Profit dip for many big European insurers
New paper shows profits dipped in 2022 for many of the top 30 insurers, with investment returns diverging from underwriting profits.
Andrew Putwainposted on Wednesday, October 25, 2023
A new paper comparing the gross written premiums (GWP) and profits of the top 30 European insurers showed that, in 2022, the latter slipped compared to the previous years. Fixed income results greatly affected whether the company’s investment returns were able to mop up the shortfall.
The new paper revealed that, for many insurers, investment returns and underwriting performances were diverging in the current market. This has been partly blamed on large natural catastrophe losses for underwriting, whilst the high interest rates and inflation had the effect of cushioning some investors.
The paper, AM Best’s new Market Segment Report, said that Europe’s top ten-ranked insurance companies “remain unchanged in 2022” but that “overall GWP grew for the European 30 largest insurers but total profit after tax” fell year-on-year.
It added that GWP by the largest 30 insurers in Europe grew by 11% year-on-year in 2022, and the continent’s ten largest insurers “collectively grew at a faster pace than their [smaller] peers”.
The largest company by GWP in Europe was Allianz, followed by AXA. Lloyd’s, Chubb, and Zurich Insurance Group rounded out the top five.
“Some fixed income valuation losses should reverse as the assets reach maturity, and
that higher interest rates will also benefit insurer investment returns over time.”
Six of the top 30 were domiciled in Germany and France, respectively; four were in the UK, and three were in Switzerland and Spain. At the lower end, there were two insurers domiciled in Italy and the Netherlands, and one each in Finland, Luxembourg, Belgium, and Austria.
According to the paper, most of the group reported lower profit after tax in 2022, mainly driven by a negative impact on investment results as well as the hit taken from claims inflation.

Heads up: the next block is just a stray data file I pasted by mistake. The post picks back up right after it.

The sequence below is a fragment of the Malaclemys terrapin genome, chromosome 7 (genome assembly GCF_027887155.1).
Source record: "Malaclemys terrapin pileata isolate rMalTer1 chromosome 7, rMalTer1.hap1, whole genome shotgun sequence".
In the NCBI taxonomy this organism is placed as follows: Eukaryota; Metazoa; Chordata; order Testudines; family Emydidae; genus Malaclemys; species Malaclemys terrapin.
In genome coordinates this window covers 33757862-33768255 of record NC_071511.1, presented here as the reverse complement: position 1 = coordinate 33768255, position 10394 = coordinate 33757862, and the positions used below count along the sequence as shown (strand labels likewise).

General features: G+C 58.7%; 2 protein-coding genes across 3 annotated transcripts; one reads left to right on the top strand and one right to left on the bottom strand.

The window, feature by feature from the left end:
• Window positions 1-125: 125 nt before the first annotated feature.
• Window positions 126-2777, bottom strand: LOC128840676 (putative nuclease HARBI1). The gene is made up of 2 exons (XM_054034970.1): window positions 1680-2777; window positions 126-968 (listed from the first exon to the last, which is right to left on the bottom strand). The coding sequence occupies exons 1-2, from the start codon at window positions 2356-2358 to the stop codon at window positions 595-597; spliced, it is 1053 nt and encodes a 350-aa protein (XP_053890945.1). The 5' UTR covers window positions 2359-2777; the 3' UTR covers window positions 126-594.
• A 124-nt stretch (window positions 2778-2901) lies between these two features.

AM Best said that overall profit after tax was materially lower in 2022, with most of the insurers reporting significantly worse results than the year before.
“The main driver for this was a negative impact on investment results from the movement in the market values of investment portfolios that were, in turn, driven by rapidly rising interest rates during the year.”
This, however, could be misleading as valuation movements on fixed income are reported through “other comprehensive income” for most insurers, AM Best said, which does not affect profit after tax. “Some fixed income valuation losses should reverse as the assets reach maturity, and that higher interest rates will also benefit insurer investment returns over time.”
“Near-term risks to spread sectors and bond yields are skewed to the downside, especially
when considering the potential for incoming economic data to fall short of expectations.”
Several of the largest declines by the insurers – namely Lloyd’s, Aviva, and R+V – were partially driven by poorly performing investment returns. With investment taken out of the picture, all saw technical profits in 2022.
Issues with fixed income returns have been noted. A recent paper by Goldman Sachs Asset Management said, “we think near-term risks to spread sectors and bond yields are skewed to the downside, especially when considering the potential for incoming economic data to fall short of expectations or appear outright weak.”
In its Fixed Income outlook paper for Q4 2023, the US asset manager also said there were downbeat economic signals from Europe.
Earlier this year, reinsurers also saw their investment results hit by poorly performing fixed income returns. H1 2023 investment losses were partially assigned to fixed income securities in investment portfolios performing worse than hoped for.
It’s likely that this continued divergence between investment and premiums is likely to continue as volatile market conditions persist.